At XRDC this year, IBM AR designers Reena Ganga and Jenna Goldberg will be presenting a talk on the company’s work in data visualization in augmented reality. As many companies seek to parse the reams and reams of data and metrics they’re relying on to improve their processes on a daily basis, Ganga and Goldberg will be showing off how they can use new visualization methods to help interpret and make use of that data.
To learn more about the work of data visualization in augmented reality, we’re talking with Ganga today about her perspective on this growing new field. Read on a new look at looking at data!
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Tell us about yourself and your work in VR/AR/MR.
I’m a User Experience Designer at IBM where we are creating an augmented reality app for data visualization called Immersive Insights. Our product targets data analysts who have traditionally had to sift through mountains of data using 2D spreadsheets — a tedious and time-consuming task. Through our 3D data visualization tool, we’re providing them with a more efficient and delightful process for discovering patterns and relationships.
Our work in AR has evolved since the start of the project. We originally began designing for a head-mounted display because we wanted to give the user a hands free experience, but the technology hadn’t matured enough so we switched to designing an iOS app using ARKit. We’ve faced lots of challenges translating 3D experiences via a 2D screen, although for me, that’s part of the attraction to AR. I enjoy the challenge of working in a new frontier where we are forced to be creative, fail a lot, and really understand our users in order to come up with the design patterns that make sense for this emerging technology. I come from a journalism background, having spent a decade in the television and travel industries, and I feel that this unconventional background leads me to take unconventional approaches to design challenges, which is ideal for this field.
Without spoiling it too much, tell us what you’ll be talking about at XRDC.
My colleague, Jenna Goldberg, and I will be discussing the use of AR for enterprise software and talking about one of our early success stories — how Immersive Insights helped a baseball analyst visualize player data and sign a multi-million dollar player contract as a result of findings generated in a matter of hours.
We’ll also discuss the critical role designers play in making important decisions that build the foundation for this new technology. We’ve faced lots of design challenges along the way (and keep coming up with more!). Some of the hurdles included creating non-intrusive, yet intuitive navigation that allowed for context-sensitive actions. There’s also been a lot of trial and error in getting gestures and interactions to feel natural and instinctive. Our users also expect to be able to manipulate their visualizations in a very precise way, so we’ve had to consider how to give them those complex capabilities while still keeping the overall experience clean and simple.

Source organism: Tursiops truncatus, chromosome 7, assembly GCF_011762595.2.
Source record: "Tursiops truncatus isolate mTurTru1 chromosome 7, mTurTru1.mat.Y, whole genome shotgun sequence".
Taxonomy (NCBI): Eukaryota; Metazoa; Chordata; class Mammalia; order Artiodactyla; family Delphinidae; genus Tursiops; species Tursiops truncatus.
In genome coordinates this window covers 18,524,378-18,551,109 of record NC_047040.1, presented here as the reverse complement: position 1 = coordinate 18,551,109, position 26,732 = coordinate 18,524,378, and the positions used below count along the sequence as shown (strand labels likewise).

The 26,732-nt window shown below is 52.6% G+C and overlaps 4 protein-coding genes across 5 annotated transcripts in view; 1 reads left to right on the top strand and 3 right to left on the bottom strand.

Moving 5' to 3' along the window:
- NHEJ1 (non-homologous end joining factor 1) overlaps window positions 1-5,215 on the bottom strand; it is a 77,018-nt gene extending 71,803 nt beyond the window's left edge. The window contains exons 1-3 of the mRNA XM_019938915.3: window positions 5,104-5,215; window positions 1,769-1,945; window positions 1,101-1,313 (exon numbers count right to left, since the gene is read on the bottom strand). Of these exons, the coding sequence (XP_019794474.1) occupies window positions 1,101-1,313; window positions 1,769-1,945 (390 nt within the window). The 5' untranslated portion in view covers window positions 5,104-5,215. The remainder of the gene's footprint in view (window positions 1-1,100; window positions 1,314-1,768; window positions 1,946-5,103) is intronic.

What excites you most about AR/VR/MR?
Most of us spend the vast majority of our day engrossed in technology, which generally means we have our nose buried in a screen and are blind to the world around us. AR has the ability to bridge the digital and physical worlds, allowing us to benefit from technology while still engaging with our surroundings.
It also has the potential to enhance so many of our daily interactions. Think about the challenge of mentally translating something from the 2D world to the 3D world, e.g. putting together flat-packed furniture based on paper instructions, navigating with a 2D map while driving, or troubleshooting a malfunctioning office printer based on a web-based manual — it’s an aggravating experience prone to error. AR can superimpose digital information onto a physical object and allow us to interact with that information in a more intuitive way, helping us take action faster and with fewer mistakes.
Who would you like to meet at XRDC?
I’m looking forward to meeting other augmented reality designers who are also trying to solve these kinds of UX challenges. There’s still a lot of work to do in terms of figuring out what the interaction paradigms should be and I’m excited to hear what ideas others in this field have been exploring.
What advancements in data visualization have you already seen while working in AR?
Data analytics is exploding because the amount of data available to organizations has grown exponentially in recent years. That volume is only going to increase as the Internet of Things gives us the ability to collect and analyze information from billions of humans and machines. But when there’s so much “noise,” the insights can lay buried and undiscovered. That’s where data visualization comes in and there’s a tremendous opportunity to generate value.
Traditionally, it has been engineers and scientists who engaged with data, but now, employers are expecting more of their non-technical workers to understand and interact with it. That’s why it’s important that we create products like Immersive Insights — by bringing data to life with AR and enhancing it with cognitive technologies that let you navigate your visualization using voice commands, we’re able to make data more intuitive and accessible than ever before.
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